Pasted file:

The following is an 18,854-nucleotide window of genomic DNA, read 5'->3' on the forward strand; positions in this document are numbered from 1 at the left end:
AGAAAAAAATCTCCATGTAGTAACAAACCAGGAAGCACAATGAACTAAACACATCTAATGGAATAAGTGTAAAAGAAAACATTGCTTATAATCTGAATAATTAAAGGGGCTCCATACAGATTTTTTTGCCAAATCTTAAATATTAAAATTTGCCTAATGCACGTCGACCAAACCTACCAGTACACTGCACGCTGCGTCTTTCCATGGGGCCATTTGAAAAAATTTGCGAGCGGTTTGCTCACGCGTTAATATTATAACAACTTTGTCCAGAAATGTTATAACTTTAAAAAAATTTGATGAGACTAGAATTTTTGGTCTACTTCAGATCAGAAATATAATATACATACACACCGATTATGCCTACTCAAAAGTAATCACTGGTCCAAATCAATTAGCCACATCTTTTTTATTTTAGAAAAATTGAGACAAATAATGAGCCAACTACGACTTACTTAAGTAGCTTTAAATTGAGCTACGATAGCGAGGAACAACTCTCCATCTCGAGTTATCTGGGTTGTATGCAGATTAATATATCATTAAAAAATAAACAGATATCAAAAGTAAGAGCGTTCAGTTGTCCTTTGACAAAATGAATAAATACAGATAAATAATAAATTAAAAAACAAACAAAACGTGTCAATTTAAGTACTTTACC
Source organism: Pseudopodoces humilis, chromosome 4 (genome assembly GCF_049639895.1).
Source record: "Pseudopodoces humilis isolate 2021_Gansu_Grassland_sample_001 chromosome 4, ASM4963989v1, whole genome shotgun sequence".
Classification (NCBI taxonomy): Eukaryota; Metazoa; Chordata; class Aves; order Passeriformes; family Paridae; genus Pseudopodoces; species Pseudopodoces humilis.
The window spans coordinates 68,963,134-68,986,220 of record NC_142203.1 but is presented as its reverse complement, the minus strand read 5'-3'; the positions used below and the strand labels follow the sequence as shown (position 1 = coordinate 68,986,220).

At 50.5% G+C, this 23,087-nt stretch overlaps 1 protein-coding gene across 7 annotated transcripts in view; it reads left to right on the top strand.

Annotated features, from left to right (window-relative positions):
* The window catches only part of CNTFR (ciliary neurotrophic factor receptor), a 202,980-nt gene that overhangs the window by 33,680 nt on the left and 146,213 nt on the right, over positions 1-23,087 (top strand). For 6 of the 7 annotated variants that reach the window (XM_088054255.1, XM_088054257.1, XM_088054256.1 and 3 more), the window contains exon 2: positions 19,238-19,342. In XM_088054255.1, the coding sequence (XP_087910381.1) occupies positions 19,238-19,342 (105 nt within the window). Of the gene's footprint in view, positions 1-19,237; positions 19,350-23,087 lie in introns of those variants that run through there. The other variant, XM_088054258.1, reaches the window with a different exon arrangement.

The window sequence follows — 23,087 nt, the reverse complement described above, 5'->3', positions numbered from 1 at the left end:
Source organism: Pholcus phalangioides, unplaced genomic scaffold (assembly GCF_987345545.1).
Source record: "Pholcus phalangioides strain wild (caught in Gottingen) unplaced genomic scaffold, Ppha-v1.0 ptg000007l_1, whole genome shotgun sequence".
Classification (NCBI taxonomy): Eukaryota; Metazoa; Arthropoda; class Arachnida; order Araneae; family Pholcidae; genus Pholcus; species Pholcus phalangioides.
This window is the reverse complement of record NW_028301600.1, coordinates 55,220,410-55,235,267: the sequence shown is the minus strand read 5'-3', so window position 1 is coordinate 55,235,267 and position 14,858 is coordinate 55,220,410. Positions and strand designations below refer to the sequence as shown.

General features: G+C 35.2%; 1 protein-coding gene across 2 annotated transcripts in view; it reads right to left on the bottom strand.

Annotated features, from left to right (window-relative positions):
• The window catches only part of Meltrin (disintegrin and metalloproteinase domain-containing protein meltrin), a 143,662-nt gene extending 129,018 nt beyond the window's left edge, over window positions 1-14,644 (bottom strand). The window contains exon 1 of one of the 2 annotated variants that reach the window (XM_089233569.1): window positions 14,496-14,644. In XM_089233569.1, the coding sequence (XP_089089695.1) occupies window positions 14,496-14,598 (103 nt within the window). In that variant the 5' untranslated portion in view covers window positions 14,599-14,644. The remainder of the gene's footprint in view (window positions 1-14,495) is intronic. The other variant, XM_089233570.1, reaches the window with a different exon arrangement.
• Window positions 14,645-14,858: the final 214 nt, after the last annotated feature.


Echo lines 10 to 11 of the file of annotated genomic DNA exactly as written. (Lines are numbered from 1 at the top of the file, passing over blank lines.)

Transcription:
The window sequence follows — 23,087 nt, the reverse complement described above, 5'->3', positions numbered from 1 at the left end:
Source organism: Pholcus phalangioides, unplaced genomic scaffold (assembly GCF_987345545.1).